This was an interesting book. I always just thought about the health ramifications of genetically modified food, but there are so many other issues. Like the way big corporations have exploited poor farmer's from underdeveloped countries and how GM foods affect the economy of third world countries. It was also really scary to learn how the government regulates this industry. The regulations are SO lax that it is really scary!!!!!
May 08, 2007 Ashley rated it 4 of 5 stars
Recommends it for: those who want to understand the GM debate and with interests in politics, science, and economics
Shelves: general
This gives a well-balanced account of the many arguments on both sides of the GM debate. Its a relatively quick read and provides important background information on the subject. What I like most is that after providing you with the "facts", as close as one can come, it leaves the reader to maker his/her own decision.
Have you eaten genetically modified food? If you're American, yes. Yet how much do we actually know about this new technology. This book is fair and unbiased. The author points out faults on both sides as to why there is so much FUD about them. I learned a lot about it's history and where we'll go from here.
The first chapter was slow and I didn't find it as compelling as the rest of the book. I think the author did a good job of providing a balanced view while highlighting the lax regulations and patent law oversights that are creating problems in the industry.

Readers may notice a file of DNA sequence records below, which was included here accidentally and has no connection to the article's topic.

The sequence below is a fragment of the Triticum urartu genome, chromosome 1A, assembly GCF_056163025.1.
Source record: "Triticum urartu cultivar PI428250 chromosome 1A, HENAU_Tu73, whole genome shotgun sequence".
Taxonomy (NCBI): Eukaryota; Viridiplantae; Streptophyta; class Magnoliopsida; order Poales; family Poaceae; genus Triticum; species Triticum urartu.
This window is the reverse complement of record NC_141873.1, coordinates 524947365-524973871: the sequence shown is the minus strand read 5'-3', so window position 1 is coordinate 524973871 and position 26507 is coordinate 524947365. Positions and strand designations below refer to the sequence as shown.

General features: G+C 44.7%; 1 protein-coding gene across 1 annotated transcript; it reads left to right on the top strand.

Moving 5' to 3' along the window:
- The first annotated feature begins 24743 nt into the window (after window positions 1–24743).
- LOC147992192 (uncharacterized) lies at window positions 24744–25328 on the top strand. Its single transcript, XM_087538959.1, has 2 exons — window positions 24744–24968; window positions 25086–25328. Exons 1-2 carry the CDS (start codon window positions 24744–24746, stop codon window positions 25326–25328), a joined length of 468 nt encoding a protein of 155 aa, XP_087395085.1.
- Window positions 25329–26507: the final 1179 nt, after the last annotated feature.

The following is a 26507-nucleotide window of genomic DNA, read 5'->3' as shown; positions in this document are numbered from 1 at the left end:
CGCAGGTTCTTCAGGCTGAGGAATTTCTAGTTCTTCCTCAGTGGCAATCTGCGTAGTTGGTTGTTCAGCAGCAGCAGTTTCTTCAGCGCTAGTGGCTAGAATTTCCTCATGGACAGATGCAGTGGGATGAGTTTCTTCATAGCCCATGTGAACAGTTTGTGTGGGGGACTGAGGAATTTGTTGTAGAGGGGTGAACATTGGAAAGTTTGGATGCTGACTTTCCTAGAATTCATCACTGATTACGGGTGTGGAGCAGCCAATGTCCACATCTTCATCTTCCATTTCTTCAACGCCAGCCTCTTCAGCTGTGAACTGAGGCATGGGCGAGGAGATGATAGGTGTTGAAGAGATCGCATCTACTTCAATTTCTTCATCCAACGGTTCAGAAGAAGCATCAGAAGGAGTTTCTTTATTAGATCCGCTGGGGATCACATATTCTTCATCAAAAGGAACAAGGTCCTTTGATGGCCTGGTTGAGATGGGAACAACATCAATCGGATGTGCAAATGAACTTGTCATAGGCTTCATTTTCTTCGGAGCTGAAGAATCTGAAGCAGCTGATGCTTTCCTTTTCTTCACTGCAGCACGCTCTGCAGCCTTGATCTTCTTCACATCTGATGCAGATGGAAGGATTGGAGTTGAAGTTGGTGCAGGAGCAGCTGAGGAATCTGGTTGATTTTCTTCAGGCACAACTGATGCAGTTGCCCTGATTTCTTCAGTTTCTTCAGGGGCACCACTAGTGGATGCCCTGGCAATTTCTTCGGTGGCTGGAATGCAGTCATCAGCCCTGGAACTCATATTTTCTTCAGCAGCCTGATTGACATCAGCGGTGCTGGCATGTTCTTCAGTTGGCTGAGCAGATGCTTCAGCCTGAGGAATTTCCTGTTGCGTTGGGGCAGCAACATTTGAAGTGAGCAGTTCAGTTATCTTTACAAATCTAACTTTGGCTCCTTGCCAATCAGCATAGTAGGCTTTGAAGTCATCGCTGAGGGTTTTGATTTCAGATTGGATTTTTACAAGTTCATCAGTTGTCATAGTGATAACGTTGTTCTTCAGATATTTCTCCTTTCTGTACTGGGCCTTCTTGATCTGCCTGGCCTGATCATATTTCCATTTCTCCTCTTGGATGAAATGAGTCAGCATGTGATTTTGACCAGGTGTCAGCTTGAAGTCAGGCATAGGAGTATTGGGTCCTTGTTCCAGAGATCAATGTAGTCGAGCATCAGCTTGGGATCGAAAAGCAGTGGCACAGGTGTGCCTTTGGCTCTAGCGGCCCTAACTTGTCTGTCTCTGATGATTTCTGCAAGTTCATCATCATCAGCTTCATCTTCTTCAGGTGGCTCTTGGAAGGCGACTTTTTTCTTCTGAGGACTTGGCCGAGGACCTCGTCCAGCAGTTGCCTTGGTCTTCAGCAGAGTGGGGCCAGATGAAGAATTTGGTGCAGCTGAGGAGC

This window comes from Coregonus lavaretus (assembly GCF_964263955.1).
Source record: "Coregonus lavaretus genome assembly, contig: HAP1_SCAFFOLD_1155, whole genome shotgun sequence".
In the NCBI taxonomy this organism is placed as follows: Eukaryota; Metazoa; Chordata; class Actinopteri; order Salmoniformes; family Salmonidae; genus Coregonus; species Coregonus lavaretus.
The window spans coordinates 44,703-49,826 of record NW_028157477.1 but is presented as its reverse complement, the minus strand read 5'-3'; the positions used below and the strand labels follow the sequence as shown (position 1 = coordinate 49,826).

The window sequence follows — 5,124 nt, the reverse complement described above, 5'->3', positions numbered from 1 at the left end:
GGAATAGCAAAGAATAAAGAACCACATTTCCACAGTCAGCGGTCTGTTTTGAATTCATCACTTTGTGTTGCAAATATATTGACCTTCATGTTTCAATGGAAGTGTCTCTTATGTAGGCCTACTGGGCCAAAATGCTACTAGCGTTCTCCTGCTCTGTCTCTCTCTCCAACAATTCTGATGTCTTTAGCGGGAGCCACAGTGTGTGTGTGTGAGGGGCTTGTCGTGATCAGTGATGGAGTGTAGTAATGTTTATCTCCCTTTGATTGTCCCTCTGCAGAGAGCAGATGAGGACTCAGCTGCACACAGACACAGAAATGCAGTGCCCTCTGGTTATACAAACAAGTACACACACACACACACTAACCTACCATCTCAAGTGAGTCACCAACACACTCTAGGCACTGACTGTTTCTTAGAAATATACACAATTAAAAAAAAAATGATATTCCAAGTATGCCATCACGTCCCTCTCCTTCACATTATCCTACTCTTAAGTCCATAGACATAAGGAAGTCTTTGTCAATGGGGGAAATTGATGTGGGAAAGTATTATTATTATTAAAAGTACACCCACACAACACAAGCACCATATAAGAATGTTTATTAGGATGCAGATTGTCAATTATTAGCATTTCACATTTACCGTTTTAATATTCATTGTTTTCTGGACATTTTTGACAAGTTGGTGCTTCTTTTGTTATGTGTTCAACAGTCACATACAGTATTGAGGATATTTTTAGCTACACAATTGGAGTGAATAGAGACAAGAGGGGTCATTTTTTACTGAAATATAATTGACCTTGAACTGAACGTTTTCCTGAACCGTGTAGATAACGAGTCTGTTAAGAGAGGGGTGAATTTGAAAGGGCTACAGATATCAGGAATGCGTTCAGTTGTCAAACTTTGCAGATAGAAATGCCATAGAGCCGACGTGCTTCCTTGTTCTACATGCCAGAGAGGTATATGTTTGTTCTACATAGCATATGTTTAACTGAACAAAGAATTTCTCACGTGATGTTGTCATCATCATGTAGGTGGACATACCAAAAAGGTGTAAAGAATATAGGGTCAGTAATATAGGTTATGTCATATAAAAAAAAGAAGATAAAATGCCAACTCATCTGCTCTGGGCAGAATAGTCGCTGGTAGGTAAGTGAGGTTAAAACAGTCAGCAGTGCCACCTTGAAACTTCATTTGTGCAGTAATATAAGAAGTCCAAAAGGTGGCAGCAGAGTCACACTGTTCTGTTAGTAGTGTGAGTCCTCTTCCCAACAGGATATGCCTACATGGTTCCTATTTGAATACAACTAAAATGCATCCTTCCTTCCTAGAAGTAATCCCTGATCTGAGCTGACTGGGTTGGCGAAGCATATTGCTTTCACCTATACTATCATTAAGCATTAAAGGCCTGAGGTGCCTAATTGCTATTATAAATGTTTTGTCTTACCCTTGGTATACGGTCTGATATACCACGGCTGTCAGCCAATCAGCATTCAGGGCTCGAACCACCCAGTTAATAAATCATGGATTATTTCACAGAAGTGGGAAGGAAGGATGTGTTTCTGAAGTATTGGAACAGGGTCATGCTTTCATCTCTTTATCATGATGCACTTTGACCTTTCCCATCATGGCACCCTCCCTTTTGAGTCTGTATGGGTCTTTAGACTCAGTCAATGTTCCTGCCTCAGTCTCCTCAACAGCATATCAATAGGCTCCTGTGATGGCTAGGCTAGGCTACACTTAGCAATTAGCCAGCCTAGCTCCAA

Mar 20, 2014 Lisa added it
I'm hoping that by watching the documentary I will be able to retain some of the facts a bit better.
Did not thoroughly read the last couple of chapters as it was just more of the same. I agree with the message, appreciated the background information and examples but didn't need quite so much of it.
This was one of the 2004 RUSA Notable Books winners. For the complete list, go to
i'd really love to take Monsanto down a notch or two, or ten.
Yes, watch the film, but definitely read the book.
Michael De Paola
Nov 04, 2009 Michael De Paola marked it as to-read
I'd have liked to see the documentary too but I don't think it played outside of New York or L.A.
A frightening look at the food industry. Now a independent film
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  • Seeds of Deception: Exposing Industry and Government Lies about the Safety of the Genetically Engineered Foods You're Eating
  • Stolen Harvest: The Hijacking of the Global Food Supply
  • The End of Food: How the Food Industry Is Destroying Our Food Supply--And What You Can Do about It
  • Safe Food: Bacteria, Biotechnology, and Bioterrorism
  • Fair Food: Growing a Healthy, Sustainable Food System for All
  • Food Fight: The Inside Story of the Food Industry, America's Obesity Crisis, and What We Can Do about It
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  • Compassionate Carnivore: Or, How to Keep Animals Happy, Save Old Macdonald's Farm, Reduce Your Hoofprint, and Still Eat Meat
  • Food Inc.: A Participant Guide: How Industrial Food is Making Us Sicker, Fatter, and Poorer-And What You Can Do About It
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  • The Revolution Will Not be Microwaved: Inside America's Underground Food Movements
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Peter Pringle is a veteran British foreign correspondent. He is theauthor and coauthor of several nonfiction books, including th ebestselling Those Are Real Bullets, Aren't They? He lives in New York City.

* Arthur Hemmings Mystery
More about Peter Pringle...
Those Are Real Bullets: Bloody Sunday, Derry, 1972 A Place at the Table: The Crisis of 49 Million Hungry Americans and How to Solve It Experiment Eleven: Dark Secrets Behind the Discovery of a Wonder Drug The Murder of Nikolai Vavilov: The Story of Stalin's Persecution of One of the Great Scientists of the Twentieth Century Day of the Dandelion (Arthur Hemmings Mystery #1)